Archive for September, 2013

Sep
25

Hope for the Vertically Challenged

Posted by: | Comments (0)

Jesus entered Jericho and made his way through the town. There was a man there named Zacchaeus. He was the chief tax collector in the region, and he had become very rich. He tried to get a look at Jesus, but he was too short to see over the crowd. So he ran ahead and climbed a sycamore-fig tree beside the road, for Jesus was going to pass that way. When Jesus came by, he looked up at Zacchaeus and called him by name. “Zacchaeus!” he said. “Quick, come down! I must be a guest in your home today.” Zacchaeus quickly climbed down and took Jesus to his house in great excitement and joy. But the people were displeased. “He has gone to be the guest of a notorious sinner,” they grumbled. Meanwhile, Zacchaeus stood before the Lord and said, “I will give half my wealth to the poor, Lord, and if I have cheated people on their taxes, I will give them back four times as much!” Jesus responded, “Salvation has come to this home today, for this man has shown himself to be a true son of Abraham. For the Son of Mana came to seek and save those who are lost.” (Luke 19:1-10, NLT)

Last weekend we dedicated a new parking lot edition that added 97 stalls to our campus. On Saturday we invited the neighborhood come and play on our new parking lot and enjoy pony rides, a bounce house, snow cones and an 80 foot long zip line. The local fire department brought a truck and the EMS crew was on hand to display their rescue unit. On Sunday I talked about how our new lot was nothing more than concrete. We weren’t really dedicating concrete, but rededicating ourselves to fulfilling our mission as a church. The text I selected for worship was familiar, the story of Zacchaeus from Luke’s gospel. Here are some of the bullets I attempted to drive home from the sermon.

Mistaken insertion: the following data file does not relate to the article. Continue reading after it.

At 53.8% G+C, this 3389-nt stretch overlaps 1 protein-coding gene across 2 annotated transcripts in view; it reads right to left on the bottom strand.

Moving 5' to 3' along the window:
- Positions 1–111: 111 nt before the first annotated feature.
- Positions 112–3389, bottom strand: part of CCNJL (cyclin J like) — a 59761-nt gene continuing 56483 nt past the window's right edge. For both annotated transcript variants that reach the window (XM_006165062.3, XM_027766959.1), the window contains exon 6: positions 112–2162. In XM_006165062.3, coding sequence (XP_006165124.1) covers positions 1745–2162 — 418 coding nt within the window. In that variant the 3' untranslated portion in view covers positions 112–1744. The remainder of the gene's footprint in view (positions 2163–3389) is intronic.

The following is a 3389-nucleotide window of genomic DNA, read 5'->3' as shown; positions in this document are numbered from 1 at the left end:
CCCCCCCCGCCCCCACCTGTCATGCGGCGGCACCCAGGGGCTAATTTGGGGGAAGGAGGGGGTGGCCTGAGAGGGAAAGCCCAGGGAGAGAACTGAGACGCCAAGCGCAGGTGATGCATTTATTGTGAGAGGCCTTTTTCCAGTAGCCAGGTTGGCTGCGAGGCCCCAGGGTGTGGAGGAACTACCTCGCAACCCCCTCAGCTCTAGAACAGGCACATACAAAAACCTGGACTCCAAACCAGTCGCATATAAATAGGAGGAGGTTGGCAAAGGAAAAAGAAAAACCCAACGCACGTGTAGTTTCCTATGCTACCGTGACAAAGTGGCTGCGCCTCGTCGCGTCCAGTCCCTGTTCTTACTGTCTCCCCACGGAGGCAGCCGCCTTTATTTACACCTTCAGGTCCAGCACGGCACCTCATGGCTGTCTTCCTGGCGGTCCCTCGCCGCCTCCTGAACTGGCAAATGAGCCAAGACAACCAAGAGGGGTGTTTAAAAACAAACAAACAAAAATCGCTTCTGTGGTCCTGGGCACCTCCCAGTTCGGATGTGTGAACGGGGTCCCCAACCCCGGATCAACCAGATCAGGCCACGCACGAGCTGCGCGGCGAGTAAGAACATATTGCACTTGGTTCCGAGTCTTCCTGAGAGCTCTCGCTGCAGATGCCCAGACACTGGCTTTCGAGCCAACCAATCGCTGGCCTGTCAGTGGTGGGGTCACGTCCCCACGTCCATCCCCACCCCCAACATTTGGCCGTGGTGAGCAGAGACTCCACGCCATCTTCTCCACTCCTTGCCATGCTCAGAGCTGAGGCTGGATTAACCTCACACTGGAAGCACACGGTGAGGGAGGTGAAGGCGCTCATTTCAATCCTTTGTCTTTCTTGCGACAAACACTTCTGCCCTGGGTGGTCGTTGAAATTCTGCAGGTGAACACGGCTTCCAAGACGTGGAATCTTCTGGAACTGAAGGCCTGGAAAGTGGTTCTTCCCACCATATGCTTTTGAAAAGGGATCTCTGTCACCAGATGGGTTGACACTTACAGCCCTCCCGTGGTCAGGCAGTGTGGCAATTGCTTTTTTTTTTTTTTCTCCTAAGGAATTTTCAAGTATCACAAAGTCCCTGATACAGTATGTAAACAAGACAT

* The fact that Luke points out Zacchaeus’ limited height is not to be ignored. I’m sure he was literally a short man, but the point Luke’s making is that each of us has fallen short of God’s standard of Jesus Christ (cf. Romans 3:23). We all have the DNA of sin that keeps us from connecting with God.

* When Jesus came to Zacchaeus he did two remarkable things: he called him by name and he committed to spend the entire day with him. Jesus is merely a couple of weeks from his crucifixion, and he chose to spend one of those days with this “notorious sinner.”

* Jesus’ personal mission statement was to seek and to save the lost. Seeking speaks of the heart of God, and saving speaks of the help of God. Jesus was interested in more than conversions. He was and is interested in disciples.

* Jesus saw who no one else saw. He saw a man who was loved and valued by God. When others saw Zacchaeus they saw a “bad” person. Jesus didn’t see “bad” people. He saw “broken” people in need of grace and forgiveness. Maybe if we changed our perspective to see people as more broken than bad, we’d be more aware of the human need around us.

* 34 out of 35 of Jesus’ miracles were NOT performed on the Sabbath. Why do we expect so much to happen in one hour on Sunday when Jesus did his work during the week?

* As a church we are like the sycamore tree. We have been strategically planted in our community by God to elevate and lift the broken so they can connect with God. In the story the tree served as the point of intersect between Jesus and Zacchaeus. We exist to serve the same purpose today.

Following the service we passed out sidewalk chalk to our congregation and asked them to go into the new lot and write the initials on the concrete of those they know who need to be elevated to connect with Christ. I was moved by the sight of our congregation–from the very tall to the very small–hunkering down to make their mark. My prayer for our church is that we will never lose sight of Jesus’ purpose. We have no other purpose than to serve his.